• Modes include: Cultural Context/Social Setting, Literary Genre, General Vision and Viewpoint, Relationships and Hero/Heroine/Villain.

      Section 2

      • Notes looking at each mode as a whole across the entire text.
      • Accompanying questions for each mode.

      Section 3

      • Comparing your texts: Questions on each mode to compare Brooklyn and your other chosen Comparative Study texts.

       

      This book is a companion guide for the Comparative Study of ‘Brooklyn’, directed by John Crowley. Ideally it accompanies a second, detailed viewing and study of the film.

      For the purposes of classroom study, I have divided the film into five parts. Each part contains an outline summary, a brief note on Cultural Context/Social Setting, Literary Genre, General Vision and Viewpoint, Relationships and Hero/Heroine/Villain, and a set of questions on Cultural Context/Social Setting, Literary Genre, General Vision and Viewpoint, Relationships and Hero/Heroine/Villain. The brief note is intended as a starting point for students, to provide something concrete for each mode that can be developed and built on by exploring the relevant mode-based questions for each part.

      Towards the back of the book, there are short notes looking at each mode as a whole, across the entire film, and accompanying questions (please note, there may be some similarity with earlier questions to draw attention to key ideas).

      Lastly, there is a section of questions on each mode, designed to prompt comparisons between ‘Brooklyn’ and other Comparative Study texts.

      Juno Classroom Questions For Comparative Study Sold out

      Juno Classroom Questions For Comparative Study

      by Amy Farrell
      Sold out
      €14.99 EUR
      €11.99 EUR

      JUNO CLASSROOM QUESTIONS FOR COMPARATIVE STUDY

       

      A 124 page companion guide to Juno for Comparative Study Leaving Certificate English 2019.
      For use in the classroom or for focussed independent study.

      Section 1

      • The film is divided into 5 parts.
      • Outline summary for each part.
      • Notes and Questions on each mode for each part.
      • Modes include: Cultural Context/Social Setting, Literary Genre, General Vision and Viewpoint, Relationships and Hero/Heroine/Villain.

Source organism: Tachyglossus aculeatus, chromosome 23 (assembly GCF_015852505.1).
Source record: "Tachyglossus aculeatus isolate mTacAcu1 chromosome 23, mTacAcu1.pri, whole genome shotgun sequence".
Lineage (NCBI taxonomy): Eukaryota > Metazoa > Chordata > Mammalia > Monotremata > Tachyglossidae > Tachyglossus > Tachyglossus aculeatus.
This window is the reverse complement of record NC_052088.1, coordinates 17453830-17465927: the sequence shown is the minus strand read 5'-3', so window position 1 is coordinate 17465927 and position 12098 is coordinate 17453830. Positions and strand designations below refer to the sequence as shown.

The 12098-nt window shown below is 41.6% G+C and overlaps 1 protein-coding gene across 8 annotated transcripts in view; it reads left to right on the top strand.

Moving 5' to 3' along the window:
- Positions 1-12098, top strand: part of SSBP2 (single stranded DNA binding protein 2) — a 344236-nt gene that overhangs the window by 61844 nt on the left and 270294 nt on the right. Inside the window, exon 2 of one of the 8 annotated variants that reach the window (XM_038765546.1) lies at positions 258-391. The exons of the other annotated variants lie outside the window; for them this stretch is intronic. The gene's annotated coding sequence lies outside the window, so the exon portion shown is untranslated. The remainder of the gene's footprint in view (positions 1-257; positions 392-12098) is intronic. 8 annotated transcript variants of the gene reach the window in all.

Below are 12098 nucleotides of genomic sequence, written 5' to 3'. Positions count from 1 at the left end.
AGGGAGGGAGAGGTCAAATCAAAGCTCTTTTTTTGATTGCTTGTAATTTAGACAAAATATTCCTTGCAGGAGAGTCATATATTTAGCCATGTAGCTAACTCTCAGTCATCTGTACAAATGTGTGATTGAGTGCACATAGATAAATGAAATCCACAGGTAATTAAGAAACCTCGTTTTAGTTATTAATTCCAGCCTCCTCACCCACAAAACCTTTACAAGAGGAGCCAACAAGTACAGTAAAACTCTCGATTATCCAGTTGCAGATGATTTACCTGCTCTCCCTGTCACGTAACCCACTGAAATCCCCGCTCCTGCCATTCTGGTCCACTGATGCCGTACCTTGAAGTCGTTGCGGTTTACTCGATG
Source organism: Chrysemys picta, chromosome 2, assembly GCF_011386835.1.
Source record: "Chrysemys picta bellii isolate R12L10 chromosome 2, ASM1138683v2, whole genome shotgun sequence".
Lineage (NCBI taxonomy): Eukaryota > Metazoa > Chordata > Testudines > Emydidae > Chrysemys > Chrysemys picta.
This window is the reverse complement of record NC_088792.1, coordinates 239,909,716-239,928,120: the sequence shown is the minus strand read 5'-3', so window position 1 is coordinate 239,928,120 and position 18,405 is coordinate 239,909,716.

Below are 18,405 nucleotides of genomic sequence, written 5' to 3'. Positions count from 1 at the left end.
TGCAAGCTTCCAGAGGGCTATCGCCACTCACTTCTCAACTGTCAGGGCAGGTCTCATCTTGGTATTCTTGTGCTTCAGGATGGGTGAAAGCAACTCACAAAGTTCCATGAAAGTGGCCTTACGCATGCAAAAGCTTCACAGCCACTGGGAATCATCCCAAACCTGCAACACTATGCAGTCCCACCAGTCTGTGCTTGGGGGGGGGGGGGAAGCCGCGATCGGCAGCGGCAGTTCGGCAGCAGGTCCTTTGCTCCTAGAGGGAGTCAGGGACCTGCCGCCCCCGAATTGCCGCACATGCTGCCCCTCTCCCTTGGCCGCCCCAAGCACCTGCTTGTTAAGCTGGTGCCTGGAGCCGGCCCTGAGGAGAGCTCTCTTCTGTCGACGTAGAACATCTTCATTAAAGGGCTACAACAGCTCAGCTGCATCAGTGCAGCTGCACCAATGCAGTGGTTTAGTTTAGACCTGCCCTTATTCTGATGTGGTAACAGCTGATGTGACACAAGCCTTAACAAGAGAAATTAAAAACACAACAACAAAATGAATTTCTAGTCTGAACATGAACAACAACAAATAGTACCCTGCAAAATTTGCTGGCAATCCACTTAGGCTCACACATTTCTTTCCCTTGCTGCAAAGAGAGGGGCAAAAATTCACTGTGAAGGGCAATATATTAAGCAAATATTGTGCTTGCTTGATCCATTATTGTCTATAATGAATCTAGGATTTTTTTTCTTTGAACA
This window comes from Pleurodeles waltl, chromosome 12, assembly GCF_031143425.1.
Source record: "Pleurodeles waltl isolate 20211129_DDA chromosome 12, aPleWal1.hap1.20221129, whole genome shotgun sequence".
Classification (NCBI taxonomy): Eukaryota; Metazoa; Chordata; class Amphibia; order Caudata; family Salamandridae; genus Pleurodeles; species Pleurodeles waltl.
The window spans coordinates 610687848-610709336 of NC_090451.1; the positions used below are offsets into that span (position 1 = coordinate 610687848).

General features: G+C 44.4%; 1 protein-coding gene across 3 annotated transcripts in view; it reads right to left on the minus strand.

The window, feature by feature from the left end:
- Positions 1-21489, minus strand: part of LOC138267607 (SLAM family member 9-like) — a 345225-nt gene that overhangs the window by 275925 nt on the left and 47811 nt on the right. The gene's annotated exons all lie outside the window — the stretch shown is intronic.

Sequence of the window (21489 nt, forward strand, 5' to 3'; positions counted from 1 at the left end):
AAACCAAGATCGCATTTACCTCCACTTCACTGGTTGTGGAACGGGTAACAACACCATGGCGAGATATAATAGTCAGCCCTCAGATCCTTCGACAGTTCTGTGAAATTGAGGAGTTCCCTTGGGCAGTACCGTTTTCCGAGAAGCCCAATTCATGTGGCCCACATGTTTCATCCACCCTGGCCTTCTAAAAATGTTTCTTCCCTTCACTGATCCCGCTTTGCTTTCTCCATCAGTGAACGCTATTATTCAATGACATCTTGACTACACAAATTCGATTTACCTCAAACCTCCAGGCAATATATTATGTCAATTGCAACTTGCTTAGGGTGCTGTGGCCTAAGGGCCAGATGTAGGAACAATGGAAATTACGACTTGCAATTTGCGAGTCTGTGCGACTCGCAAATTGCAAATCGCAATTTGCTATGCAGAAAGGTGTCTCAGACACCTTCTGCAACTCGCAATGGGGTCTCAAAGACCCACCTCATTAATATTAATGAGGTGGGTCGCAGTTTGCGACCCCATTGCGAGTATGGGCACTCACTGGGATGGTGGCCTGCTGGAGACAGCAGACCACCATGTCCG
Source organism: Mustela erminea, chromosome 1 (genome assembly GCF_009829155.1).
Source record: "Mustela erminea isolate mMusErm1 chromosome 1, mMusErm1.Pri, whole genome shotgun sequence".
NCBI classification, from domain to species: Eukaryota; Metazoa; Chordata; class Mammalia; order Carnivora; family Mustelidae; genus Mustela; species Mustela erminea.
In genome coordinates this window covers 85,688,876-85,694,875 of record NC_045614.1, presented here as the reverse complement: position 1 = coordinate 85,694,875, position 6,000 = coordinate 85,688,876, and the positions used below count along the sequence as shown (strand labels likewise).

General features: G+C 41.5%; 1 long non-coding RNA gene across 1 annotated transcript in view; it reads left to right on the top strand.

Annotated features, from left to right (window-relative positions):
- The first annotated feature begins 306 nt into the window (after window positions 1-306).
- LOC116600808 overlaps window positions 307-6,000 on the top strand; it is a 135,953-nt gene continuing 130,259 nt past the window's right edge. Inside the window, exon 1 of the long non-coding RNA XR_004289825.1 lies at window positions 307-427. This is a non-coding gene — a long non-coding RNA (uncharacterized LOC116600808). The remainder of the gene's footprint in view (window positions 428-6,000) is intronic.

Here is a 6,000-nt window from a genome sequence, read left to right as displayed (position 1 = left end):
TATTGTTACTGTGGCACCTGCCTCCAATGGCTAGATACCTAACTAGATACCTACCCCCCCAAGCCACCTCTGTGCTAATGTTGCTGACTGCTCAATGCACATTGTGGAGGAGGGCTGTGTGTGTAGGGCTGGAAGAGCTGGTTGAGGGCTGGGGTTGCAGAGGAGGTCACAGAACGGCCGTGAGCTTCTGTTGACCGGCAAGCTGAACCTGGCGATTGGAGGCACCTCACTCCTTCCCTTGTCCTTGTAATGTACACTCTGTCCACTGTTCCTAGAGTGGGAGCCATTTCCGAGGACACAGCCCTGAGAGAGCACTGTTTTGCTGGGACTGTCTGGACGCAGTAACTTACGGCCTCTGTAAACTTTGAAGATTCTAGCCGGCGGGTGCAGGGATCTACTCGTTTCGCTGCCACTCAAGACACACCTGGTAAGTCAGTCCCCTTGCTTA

Section 2

        • Notes looking at each mode as a whole across the entire text.
        • Accompanying questions for each mode.

        Section 3

        • Comparing your texts: Questions on each mode to compare Juno and your other chosen Comparative Study texts.

         

        This book is a companion guide for the Comparative Study of ‘Juno’, directed by Jason Reitman. Ideally it accompanies a second, detailed viewing and study of the film.

        For the purposes of classroom study, I have divided the film into five parts. Each part contains an outline summary, a brief note on Cultural Context/Social Setting, Literary Genre, General Vision and Viewpoint, Relationships and Hero/Heroine/Villain, and a set of questions on Cultural Context/Social Setting, Literary Genre, General Vision and Viewpoint, Relationships and Hero/Heroine/Villain. The brief note is intended as a starting point for students, to provide something concrete for each mode that can be developed and built on by exploring the relevant mode-based questions for each part.

        Towards the back of the book, there are short notes looking at each mode as a whole, across the entire film, and accompanying questions (please note, there may be some similarity with earlier questions to draw attention to key ideas).

        Lastly, there is a section of questions on each mode, designed to prompt comparisons between ‘Juno’ and other Comparative Study texts.

        The Playboy of the Western World Classroom Questions with Comparative Study for Leaving Certificate English

        Act Summaries
        306 Classroom Questions
        210 Questions on Comparative Modes
        114 Questions on Comparing Texts for Comparative Study

        Scene by Scene’s The Playboy of the Western World Classroom Questions includes questions for the Comparative Study for Leaving Certificate English, in addition to summaries and questions on each act. It is an essential resource for English teachers as a companion to the play The Playboy of the Western World by J. M. Synge.

        Designed to save time and lead to rewarding classroom experiences, this guide is broken down by act to complement the play The Playboy of the Western World. This guide provides a range of questions for every stage of teaching and studying the text. 

        Classroom Questions guides contain both closed and open questions, exploring student response, opinion and analysis.             

         •    Closed, comprehension questions check students’ understanding and ensure students are on task.           

         •    Open, higher order questions promote thinking and reflection.

        The Playboy of the Western World Classroom Questions with Comparative Study contains act summaries of J. M. Synge's play. There are also 306 questions, divided by act, to keep students engaged and actively thinking about the play. An additional 346 questions explore the Comparative Study Modes:

        General Vision and Viewpoint
        Cultural Context/Social Setting
        Literary Genre
        Theme/Issue - Relationships
        Hero, Heroine, Villain
        The Comparative Study: Comparing Texts 

        Scene by Scene Classroom Questions teaching guides keep students focused on the text and encourage lively classroom discussions.

        Contents:
        Act Summaries